FOR the nth time this year I found myself in the Philippines’ unofficial capital, Davao City, for some academics-related business: I was scheduled to meet three freshly minted mining engineers who graduated from St. Paul’s University-Surigao and who passed the recent board exams for mining engineering.
More interesting, the three are the first mining engineers born and raised on the nickel-rich island of Manicani in Guiuan town, Province of Eastern Samar.
Lucky for them they enter the job market at a time when nickel prices are hitting the roof.
But I digress.
I have long stated that Davao City can vie for the honor of being called the safest city in the whole Philippines. That’s no joke nor is it an effort to brownnose the powers-that-be. Whether you walk the streets at night or climb into a taxicab any time of day, an ordinary citizen is free of the qualms, even fears, that would attend his every move were he in Metro Manila.
In Davao I have yet to have a cab driver ask me where I am going and, not wishing to take me there, make some excuse while asking me to get off. Nor have I ever had a cabbie tell me that his meter is off, or beg to just agree on a fixed rate. Common issues in Metro Manila, yes?
What more the issue of walking around the city at night.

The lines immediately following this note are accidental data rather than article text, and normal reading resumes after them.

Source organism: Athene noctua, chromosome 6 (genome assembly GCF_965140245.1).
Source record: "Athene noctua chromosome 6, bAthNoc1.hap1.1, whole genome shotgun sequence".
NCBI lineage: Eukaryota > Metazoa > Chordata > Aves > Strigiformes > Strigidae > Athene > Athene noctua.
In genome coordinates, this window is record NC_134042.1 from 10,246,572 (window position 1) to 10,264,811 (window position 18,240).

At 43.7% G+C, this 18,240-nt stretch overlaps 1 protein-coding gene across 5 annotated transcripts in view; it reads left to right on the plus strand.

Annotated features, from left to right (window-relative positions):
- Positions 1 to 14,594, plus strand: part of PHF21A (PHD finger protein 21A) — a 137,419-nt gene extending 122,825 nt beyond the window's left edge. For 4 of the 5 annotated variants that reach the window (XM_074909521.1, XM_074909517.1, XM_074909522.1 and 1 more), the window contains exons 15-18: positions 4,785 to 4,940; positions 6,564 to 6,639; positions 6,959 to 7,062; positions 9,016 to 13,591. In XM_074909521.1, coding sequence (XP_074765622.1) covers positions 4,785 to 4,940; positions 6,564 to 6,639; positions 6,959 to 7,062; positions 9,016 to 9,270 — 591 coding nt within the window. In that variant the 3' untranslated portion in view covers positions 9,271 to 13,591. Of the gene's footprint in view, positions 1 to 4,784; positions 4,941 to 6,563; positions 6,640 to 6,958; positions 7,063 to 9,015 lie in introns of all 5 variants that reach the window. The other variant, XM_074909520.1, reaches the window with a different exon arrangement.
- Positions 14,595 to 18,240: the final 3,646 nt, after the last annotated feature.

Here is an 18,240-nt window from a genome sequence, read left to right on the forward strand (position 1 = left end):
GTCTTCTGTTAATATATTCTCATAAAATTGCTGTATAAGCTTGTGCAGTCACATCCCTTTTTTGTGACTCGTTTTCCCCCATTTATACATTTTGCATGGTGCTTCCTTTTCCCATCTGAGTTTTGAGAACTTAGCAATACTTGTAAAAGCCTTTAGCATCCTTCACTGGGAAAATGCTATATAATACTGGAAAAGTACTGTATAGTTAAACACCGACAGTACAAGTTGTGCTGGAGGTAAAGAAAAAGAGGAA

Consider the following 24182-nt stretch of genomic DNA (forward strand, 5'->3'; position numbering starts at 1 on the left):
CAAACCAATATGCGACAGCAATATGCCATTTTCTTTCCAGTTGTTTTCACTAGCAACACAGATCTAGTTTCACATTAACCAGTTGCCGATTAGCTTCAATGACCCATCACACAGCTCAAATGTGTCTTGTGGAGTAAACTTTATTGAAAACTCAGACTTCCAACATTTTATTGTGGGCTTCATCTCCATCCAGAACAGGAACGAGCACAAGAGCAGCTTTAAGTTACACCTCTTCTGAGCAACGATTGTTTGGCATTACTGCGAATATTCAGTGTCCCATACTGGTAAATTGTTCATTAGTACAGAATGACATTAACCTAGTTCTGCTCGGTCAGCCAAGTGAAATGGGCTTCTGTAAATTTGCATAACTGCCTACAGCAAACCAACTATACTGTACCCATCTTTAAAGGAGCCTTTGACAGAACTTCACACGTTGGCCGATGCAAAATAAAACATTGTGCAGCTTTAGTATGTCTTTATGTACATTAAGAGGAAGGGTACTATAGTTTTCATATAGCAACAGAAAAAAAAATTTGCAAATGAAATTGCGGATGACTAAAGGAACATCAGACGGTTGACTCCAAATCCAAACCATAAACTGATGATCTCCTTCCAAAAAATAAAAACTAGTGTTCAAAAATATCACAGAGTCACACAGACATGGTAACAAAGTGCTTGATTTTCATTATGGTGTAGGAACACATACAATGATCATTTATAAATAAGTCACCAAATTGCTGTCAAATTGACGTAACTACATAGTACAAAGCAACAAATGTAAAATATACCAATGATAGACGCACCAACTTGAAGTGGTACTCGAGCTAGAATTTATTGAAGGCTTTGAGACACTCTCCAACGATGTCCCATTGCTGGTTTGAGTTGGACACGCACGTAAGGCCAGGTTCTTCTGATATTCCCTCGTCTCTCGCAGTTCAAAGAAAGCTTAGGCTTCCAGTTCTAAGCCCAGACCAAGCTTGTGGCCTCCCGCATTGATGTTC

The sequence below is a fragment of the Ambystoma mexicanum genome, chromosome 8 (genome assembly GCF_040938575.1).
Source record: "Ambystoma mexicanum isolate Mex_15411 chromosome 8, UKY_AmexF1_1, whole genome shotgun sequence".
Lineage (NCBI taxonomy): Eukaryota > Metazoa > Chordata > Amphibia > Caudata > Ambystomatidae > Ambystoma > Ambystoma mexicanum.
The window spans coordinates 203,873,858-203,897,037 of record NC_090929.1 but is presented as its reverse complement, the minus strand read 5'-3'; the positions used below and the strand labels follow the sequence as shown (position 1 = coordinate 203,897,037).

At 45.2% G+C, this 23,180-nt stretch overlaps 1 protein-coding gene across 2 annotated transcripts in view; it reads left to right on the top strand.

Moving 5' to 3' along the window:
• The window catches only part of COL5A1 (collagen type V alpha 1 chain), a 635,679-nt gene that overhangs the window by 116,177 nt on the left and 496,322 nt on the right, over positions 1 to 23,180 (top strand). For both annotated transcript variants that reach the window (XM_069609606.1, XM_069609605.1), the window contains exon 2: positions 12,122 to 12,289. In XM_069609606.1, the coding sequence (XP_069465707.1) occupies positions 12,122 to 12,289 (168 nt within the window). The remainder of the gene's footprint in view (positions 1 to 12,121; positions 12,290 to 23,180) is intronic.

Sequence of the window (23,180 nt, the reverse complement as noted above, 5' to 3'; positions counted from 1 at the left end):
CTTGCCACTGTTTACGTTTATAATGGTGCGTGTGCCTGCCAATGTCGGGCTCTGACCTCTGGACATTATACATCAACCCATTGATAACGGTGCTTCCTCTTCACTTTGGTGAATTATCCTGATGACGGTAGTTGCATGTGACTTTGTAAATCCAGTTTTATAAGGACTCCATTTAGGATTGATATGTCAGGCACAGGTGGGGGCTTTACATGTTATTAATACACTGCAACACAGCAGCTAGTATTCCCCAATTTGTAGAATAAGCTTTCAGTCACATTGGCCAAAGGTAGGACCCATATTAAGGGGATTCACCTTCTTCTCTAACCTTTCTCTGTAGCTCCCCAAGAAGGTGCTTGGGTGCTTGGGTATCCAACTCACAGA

But in some areas Davao still has a way to go to become, say, a Four Star City the way PAL is now a Four Star Airline. I’d give it three stars and here are at least two areas where it can make improvements to raise its “score.”
The first is simple. Sidewalks. Like most Philippine cities, Davao is sorely lacking in sidewalks. So you have commuters waiting on the road for a jeep, and pedestrians walking where vehicles are supposed to be. In some areas where sidewalks exist you also have the usual “sakit” – they’ve been made into parking spaces (the one I saw was for motorcycles) or taken over by commercial establishments. There also are the electric lampposts that mar the sidewalk aside from trees.
This can’t be.
My second issue is more controversial – an over abundance of jeepneys which are inefficient, noisy and environmentally unfriendly. These vehicles usually use second hand Japanese engines that are diesel-fed and we know how poorly maintained diesel engines can be the worst polluters in our streets. I need not talk about the driving habits of many jeepney drivers, though in Davao they’re a bit more disciplined.
Jeepneys should be phased out by buses that run on a fixed schedule with drivers getting a regular salary.
But this is a very sensitive political issue. It opens an LGU chief to “anti-poor” accusations by organized jeepneys drivers, even if the unorganized commuters who will benefit from a more rational public transport system far outnumber them. The organized ones are the ones heard because they speak as one no matter how in fact they only represent a very small minority of the public.
But given the fact that Davao has been so used to “no nonsense” leadership I am told that the city government has in fact already stated taking steps towards this end. The taxi driver I had was confident that “Inday Sara” can and will do it. I should just wait and see.
To which my reply was simple: if there was one LGU where I think this can be done, it’s Davao City. But if the effort to phase out jeepneys fails in Davao, then the whole country is doomed.
Will Davao City lead the way?